The intricately spiced, multilayered flavors of the Pacific seduce the palate in the 300-plus recipes here. The authors (Please to the Table), who investigated ingredients and techniques on travels to Australia, Thailand, Malasia, Japan, Singapore and other outposts now culinarily ``in,'' deliver the goods on this newly popular cuisine in meticulously adapted recipes. However, three caveats for the home cook: considerable time and patience are required to capture such taste complexities as Griddle Breads with Curried Lamb; many dishes include fat-loading deep-frying; and, although substitutions are frequently suggested, such aromatics as lemongrass, kaffir lime leaves and galangal are essential to many dishes. Those issues aside, this compendium, with many recipes that are not beyond the novice, offers an intensive course in this bold fusion fare and should prove to be a definitive volume. Broiled Bluefish with Caramelized Lemons blends seafood, citrus and herbs irresistibly; Pork Chops with a Mushroom Saute and Arugula Pesto is a rich, three-way marriage of flavors. HomeStyle main selection. (Nov.)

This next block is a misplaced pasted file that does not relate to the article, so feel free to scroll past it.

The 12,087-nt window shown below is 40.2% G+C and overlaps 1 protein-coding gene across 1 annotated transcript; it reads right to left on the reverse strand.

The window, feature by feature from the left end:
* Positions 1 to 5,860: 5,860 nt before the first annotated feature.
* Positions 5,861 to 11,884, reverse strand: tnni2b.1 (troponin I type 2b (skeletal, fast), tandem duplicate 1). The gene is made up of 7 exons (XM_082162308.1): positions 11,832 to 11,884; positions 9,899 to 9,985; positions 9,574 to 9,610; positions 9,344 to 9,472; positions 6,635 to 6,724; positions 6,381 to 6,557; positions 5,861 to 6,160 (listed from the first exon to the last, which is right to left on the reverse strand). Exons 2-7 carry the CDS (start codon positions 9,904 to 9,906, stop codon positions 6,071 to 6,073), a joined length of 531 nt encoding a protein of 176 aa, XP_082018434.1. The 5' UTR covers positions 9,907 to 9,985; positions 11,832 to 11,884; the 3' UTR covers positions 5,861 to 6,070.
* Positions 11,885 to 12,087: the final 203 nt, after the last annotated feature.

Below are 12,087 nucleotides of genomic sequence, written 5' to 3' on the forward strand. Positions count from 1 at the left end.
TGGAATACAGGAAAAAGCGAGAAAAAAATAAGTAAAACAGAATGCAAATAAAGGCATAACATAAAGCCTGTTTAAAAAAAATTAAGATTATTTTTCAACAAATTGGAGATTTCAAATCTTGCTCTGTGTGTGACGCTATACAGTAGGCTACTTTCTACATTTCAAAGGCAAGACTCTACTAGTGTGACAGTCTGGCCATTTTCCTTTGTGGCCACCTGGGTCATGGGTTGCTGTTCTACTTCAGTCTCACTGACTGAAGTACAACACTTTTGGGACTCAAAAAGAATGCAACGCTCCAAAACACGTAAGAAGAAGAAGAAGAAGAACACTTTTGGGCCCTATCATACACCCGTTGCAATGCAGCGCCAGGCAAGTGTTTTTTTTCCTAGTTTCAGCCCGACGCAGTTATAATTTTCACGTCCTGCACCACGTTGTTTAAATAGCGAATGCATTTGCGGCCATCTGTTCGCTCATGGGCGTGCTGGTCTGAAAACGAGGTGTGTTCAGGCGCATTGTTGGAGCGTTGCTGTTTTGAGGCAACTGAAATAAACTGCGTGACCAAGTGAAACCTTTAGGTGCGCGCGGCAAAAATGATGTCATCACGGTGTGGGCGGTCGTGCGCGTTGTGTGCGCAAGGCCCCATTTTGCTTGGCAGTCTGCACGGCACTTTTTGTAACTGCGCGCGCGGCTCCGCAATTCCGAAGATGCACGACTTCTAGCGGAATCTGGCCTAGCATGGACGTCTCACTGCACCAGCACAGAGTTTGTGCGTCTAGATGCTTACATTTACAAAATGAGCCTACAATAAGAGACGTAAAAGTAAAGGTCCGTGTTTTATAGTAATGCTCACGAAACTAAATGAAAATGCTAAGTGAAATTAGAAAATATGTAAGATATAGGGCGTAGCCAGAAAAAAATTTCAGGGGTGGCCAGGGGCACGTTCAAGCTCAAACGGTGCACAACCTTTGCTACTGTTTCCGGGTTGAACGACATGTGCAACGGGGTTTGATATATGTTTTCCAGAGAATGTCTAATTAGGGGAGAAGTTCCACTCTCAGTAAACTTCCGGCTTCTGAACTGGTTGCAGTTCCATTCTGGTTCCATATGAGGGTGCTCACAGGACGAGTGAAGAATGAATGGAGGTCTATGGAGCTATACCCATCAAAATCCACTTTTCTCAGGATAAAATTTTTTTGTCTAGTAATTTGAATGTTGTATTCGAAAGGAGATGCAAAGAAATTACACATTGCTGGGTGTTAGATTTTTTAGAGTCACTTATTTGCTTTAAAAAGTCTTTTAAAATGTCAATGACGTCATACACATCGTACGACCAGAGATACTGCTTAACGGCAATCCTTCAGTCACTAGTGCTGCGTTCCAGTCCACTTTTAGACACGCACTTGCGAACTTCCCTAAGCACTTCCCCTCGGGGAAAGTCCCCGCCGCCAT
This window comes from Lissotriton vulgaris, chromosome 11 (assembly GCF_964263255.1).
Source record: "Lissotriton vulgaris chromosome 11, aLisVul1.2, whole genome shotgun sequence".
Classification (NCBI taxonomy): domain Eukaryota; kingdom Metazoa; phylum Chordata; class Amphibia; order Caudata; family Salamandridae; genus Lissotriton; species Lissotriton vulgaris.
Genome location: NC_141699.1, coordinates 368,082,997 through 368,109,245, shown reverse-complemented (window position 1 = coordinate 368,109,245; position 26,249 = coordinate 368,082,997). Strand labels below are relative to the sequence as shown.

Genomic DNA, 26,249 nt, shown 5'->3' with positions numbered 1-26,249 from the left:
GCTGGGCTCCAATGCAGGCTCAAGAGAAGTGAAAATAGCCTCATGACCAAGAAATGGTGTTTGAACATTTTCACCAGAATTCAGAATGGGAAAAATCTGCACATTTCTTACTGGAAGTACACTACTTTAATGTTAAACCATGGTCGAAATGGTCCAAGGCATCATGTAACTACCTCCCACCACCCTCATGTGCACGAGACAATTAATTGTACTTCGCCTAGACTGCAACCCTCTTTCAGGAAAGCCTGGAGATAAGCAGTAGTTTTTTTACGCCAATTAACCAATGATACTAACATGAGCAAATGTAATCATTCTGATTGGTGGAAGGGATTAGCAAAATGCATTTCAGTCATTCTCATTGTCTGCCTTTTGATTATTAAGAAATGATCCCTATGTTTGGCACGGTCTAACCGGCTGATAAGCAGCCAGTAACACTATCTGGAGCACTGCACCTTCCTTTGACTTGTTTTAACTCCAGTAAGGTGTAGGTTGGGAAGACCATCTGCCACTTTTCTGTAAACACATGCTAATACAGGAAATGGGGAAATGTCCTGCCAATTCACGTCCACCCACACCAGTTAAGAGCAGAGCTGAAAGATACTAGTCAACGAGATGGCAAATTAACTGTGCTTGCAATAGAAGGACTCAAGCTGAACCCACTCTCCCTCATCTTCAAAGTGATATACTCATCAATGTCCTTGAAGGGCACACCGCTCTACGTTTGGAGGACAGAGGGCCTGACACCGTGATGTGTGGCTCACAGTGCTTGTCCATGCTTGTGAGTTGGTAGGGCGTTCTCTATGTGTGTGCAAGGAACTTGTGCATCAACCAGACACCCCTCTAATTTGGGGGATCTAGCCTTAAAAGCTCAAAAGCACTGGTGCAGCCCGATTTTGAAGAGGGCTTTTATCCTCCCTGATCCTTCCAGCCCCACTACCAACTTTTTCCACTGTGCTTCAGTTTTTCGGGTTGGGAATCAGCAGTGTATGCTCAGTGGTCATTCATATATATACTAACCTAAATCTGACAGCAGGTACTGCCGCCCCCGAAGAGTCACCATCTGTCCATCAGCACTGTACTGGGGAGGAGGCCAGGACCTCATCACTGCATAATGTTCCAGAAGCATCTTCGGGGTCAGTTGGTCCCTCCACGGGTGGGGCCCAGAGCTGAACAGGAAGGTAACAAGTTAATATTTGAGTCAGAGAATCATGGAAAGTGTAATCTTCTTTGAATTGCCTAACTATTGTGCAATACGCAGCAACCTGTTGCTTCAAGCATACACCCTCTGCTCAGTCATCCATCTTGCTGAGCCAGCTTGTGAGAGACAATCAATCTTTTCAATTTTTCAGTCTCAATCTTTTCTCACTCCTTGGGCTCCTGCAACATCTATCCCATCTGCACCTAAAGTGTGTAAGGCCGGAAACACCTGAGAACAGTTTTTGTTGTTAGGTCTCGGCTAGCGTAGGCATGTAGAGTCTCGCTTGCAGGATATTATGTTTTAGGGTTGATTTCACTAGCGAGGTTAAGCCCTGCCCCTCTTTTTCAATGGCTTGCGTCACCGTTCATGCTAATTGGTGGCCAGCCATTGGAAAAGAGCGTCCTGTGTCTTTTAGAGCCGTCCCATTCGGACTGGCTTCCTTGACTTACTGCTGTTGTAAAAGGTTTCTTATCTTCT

Coming from the authors of Please to the Table (LJ 12/90), a widely praised Russian cookbook, this ambitious book on the foods of the Pacific Rim is somewhat of a surprise. Von Bremzen describes how a trip to Australia first piqued their interest in fusion, or East-West, cuisine and led to this latest collaboration. Many of the cookbooks on Pacific Rim cooking present only one viewpoint, that of a creative and/or trend-conscious chef experimenting with Asian and Western flavor combinations. Terrific Pacific instead provides dozens of recipes from home cooks and chefs, street-food vendors, food writers, and others the authors encountered in their travels throughout Australia and New Zealand, Southeast Asia and Japan, and, finally, California. The text is always readable, and the recipes, though some are more authentic than others, amazingly diverse. For most collections.